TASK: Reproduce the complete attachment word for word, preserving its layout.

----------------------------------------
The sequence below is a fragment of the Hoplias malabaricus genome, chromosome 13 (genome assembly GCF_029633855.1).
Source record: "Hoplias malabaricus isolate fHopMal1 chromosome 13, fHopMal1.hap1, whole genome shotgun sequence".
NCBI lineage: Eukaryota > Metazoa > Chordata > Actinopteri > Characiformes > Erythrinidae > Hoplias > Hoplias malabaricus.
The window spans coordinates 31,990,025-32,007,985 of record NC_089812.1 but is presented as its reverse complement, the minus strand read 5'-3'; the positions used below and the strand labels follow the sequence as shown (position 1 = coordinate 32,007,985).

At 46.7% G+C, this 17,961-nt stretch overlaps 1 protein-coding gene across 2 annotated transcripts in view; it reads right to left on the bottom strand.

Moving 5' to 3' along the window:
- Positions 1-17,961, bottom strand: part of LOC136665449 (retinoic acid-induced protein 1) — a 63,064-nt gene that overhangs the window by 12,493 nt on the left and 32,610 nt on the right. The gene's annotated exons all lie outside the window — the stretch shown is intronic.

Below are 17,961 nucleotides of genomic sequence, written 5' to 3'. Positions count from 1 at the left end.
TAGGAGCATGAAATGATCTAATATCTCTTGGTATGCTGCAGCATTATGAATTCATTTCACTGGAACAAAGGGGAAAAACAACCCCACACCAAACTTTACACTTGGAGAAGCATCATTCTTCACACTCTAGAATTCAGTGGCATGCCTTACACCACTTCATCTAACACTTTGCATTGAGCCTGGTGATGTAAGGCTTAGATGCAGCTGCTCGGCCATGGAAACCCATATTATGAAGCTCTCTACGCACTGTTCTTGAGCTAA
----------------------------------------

The sequence below is a fragment of the Hoplias malabaricus genome, chromosome 13 (genome assembly GCF_029633855.1).
Source record: "Hoplias malabaricus isolate fHopMal1 chromosome 13, fHopMal1.hap1, whole genome shotgun sequence".
NCBI lineage: Eukaryota > Metazoa > Chordata > Actinopteri > Characiformes > Erythrinidae > Hoplias > Hoplias malabaricus.
The window spans coordinates 31,990,025-32,007,985 of record NC_089812.1 but is presented as its reverse complement, the minus strand read 5'-3'; the positions used below and the strand labels follow the sequence as shown (position 1 = coordinate 32,007,985).

At 46.7% G+C, this 17,961-nt stretch overlaps 1 protein-coding gene across 2 annotated transcripts in view; it reads right to left on the bottom strand.

Moving 5' to 3' along the window:
- Positions 1-17,961, bottom strand: part of LOC136665449 (retinoic acid-induced protein 1) — a 63,064-nt gene that overhangs the window by 12,493 nt on the left and 32,610 nt on the right. The gene's annotated exons all lie outside the window — the stretch shown is intronic.

Below are 17,961 nucleotides of genomic sequence, written 5' to 3'. Positions count from 1 at the left end.
TAGGAGCATGAAATGATCTAATATCTCTTGGTATGCTGCAGCATTATGAATTCATTTCACTGGAACAAAGGGGAAAAACAACCCCACACCAAACTTTACACTTGGAGAAGCATCATTCTTCACACTCTAGAATTCAGTGGCATGCCTTACACCACTTCATCTAACACTTTGCATTGAGCCTGGTGATGTAAGGCTTAGATGCAGCTGCTCGGCCATGGAAACCCATATTATGAAGCTCTCTACGCACTGTTCTTGAGCTAA